The Parliamentary Ombudsman supervises that you are treated well and fairly
You can contact the Ombudsman if:
- an authority or a public servant has treated you badly or unfairly
- you have not received services that belong to you under the law
- you feel that fundamental and human rights have not been respected.
Who can complain?
Anybody can complain to the Ombudsman.
Who can I complain about?
You can complain to the Ombudsman about authorities, public servants and others who carry out public tasks.
(If a private company takes care of a task or a service that the municipality must provide, this is an example of carrying out a public task.)
You do not have to pay anything to complain.
What can I complain about?
You can make a complaint about illegal actions or neglect.
For example if an authority:
- takes a long time over doing something
- is careless
- does not give the advice you need
- does not behave properly
- does not explain the reasons for a decision clearly
- does something that they do not have the authority to do
- violates fundamental and human rights.
You can complain about a matter that concerns you.
You can only complain about something that concerns another person if this person gives you a permission to do so, preferably in writing.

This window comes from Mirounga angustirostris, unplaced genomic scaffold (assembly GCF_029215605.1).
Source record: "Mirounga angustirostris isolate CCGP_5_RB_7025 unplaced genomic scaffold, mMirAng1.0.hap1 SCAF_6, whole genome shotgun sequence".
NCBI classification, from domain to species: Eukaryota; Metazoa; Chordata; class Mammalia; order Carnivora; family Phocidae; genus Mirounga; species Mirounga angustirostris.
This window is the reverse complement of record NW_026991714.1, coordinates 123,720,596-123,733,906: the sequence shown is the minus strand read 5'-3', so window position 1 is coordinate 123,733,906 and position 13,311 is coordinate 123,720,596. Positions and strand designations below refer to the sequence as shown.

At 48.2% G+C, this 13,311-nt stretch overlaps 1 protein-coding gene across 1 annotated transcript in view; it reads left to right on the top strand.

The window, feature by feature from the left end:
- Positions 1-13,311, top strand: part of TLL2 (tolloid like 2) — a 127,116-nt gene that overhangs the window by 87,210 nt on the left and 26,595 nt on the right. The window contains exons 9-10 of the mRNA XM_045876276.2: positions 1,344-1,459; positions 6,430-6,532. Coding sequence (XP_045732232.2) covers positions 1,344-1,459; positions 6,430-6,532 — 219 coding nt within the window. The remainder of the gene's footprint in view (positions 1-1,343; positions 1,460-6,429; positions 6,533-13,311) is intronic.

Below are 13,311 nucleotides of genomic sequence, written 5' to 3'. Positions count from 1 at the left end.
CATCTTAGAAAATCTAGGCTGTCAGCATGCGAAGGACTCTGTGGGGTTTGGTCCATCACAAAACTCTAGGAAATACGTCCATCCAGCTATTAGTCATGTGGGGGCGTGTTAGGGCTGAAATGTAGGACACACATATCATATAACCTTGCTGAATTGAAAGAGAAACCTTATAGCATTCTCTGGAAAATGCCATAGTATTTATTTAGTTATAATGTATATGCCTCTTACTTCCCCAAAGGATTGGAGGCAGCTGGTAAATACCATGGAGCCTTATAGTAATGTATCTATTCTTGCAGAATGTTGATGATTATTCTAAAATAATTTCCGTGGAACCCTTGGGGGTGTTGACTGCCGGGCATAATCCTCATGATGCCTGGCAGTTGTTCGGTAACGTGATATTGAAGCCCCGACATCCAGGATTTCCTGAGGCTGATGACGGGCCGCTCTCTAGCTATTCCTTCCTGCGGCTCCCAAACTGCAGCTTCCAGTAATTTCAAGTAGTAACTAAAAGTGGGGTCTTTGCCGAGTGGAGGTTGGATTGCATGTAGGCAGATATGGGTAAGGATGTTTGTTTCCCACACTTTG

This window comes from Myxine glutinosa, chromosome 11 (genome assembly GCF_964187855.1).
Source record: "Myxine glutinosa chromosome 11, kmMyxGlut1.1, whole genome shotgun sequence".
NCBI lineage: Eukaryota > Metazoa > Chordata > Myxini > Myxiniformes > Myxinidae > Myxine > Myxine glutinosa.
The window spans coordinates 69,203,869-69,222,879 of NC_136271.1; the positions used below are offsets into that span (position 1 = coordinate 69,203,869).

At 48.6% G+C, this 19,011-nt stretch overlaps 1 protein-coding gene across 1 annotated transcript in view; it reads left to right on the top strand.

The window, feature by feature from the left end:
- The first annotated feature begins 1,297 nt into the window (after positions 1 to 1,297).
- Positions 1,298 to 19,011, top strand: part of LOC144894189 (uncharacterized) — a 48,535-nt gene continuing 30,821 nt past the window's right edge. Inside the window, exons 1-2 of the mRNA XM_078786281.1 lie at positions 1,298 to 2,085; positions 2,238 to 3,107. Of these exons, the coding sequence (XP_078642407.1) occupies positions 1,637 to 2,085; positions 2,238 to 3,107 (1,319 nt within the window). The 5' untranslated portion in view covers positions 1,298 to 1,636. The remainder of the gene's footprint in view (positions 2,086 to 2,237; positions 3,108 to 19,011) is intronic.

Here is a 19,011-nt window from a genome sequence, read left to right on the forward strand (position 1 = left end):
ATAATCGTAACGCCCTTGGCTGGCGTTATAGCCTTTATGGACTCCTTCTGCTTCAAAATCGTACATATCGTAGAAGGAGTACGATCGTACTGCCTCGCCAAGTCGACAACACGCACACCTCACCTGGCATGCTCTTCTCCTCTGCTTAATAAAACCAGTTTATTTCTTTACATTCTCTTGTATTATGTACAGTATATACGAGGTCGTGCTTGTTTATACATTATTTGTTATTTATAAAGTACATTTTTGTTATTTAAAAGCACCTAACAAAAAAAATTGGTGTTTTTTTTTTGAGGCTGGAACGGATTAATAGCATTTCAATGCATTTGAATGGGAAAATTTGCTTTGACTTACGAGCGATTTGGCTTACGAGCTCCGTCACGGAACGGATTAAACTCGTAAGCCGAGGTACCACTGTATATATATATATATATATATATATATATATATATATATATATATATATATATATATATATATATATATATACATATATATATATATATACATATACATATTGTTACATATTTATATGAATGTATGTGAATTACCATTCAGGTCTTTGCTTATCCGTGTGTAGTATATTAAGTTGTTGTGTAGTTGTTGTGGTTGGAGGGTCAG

An adult can make a complaint on behalf of a child.
There is no charge for investigating a complaint.
What can I not complain about?
The Ombudsman does not investigate complaints about just anything or anybody.
For example, the Ombudsman does not supervise:
- organisations and associations, including sports clubs
- banks and other companies
- housing companies
- people who work on their own account, including private doctors.
How do you make a complaint?
You can send a complaint to the Ombudsman
- using the complaint form (link)
- by e-mail
- in a letter.
In your form or letter, explain what happened and who you are complaining about.
Remember to give us your contact details, as we do not usually investigate complaints that do not have the sender's name.
You can attach to the complaint decisions or other documents that contain more information.
If you do not want to give your name
If you do not want to make a complaint but you have noticed a problem, you can contact the Ombudsman.
- we will not tell anybody that you contacted us
- we can inspect a school or an institution based on the information you gave us.
What happens next?
We will let you know when the Office of the Parliamentary Ombudsman has received your complaint.
The Ombudsman will investigate the case if he suspects that the authority has done something wrong or illegal.
The person that you complained about will get to know your name when we ask him or her for more information about what happened.
When your case has been investigated, we will send you a written decision. It will be sent to you and the person whose actions you complained about.
You can contact the Registry at the Office of the Parliamentary Ombudsman to ask how the investigation of your complaint is progressing (link to Contacts page).